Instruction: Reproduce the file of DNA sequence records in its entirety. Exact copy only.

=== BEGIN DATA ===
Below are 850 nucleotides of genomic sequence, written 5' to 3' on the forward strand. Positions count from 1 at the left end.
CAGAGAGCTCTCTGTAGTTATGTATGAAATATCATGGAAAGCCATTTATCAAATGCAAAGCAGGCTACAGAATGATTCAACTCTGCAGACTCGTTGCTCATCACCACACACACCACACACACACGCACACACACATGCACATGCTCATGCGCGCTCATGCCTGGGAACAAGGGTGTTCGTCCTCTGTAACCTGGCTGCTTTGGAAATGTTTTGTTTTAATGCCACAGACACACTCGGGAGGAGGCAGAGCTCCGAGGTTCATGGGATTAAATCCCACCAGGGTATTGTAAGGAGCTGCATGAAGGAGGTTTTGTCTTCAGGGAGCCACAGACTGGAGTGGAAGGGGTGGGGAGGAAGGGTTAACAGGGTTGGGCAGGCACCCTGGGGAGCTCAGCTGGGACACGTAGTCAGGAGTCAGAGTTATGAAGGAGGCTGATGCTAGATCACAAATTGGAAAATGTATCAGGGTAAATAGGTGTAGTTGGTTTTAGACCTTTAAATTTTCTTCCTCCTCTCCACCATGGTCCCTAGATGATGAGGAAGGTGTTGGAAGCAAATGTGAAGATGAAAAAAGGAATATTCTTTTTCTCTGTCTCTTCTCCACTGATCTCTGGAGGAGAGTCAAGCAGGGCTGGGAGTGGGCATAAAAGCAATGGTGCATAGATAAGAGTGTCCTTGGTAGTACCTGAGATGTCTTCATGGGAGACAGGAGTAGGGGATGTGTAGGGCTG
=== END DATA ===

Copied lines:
Below are 850 nucleotides of genomic sequence, written 5' to 3' on the forward strand. Positions count from 1 at the left end.
CAGAGAGCTCTCTGTAGTTATGTATGAAATATCATGGAAAGCCATTTATCAAATGCAAAGCAGGCTACAGAATGATTCAACTCTGCAGACTCGTTGCTCATCACCACACACACCACACACACACGCACACACACATGCACATGCTCATGCGCGCTCATGCCTGGGAACAAGGGTGTTCGTCCTCTGTAACCTGGCTGCTTTGGAAATGTTTTGTTTTAATGCCACAGACACACTCGGGAGGAGGCAGAGCTCCGAGGTTCATGGGATTAAATCCCACCAGGGTATTGTAAGGAGCTGCATGAAGGAGGTTTTGTCTTCAGGGAGCCACAGACTGGAGTGGAAGGGGTGGGGAGGAAGGGTTAACAGGGTTGGGCAGGCACCCTGGGGAGCTCAGCTGGGACACGTAGTCAGGAGTCAGAGTTATGAAGGAGGCTGATGCTAGATCACAAATTGGAAAATGTATCAGGGTAAATAGGTGTAGTTGGTTTTAGACCTTTAAATTTTCTTCCTCCTCTCCACCATGGTCCCTAGATGATGAGGAAGGTGTTGGAAGCAAATGTGAAGATGAAAAAAGGAATATTCTTTTTCTCTGTCTCTTCTCCACTGATCTCTGGAGGAGAGTCAAGCAGGGCTGGGAGTGGGCATAAAAGCAATGGTGCATAGATAAGAGTGTCCTTGGTAGTACCTGAGATGTCTTCATGGGAGACAGGAGTAGGGGATGTGTAGGGCTG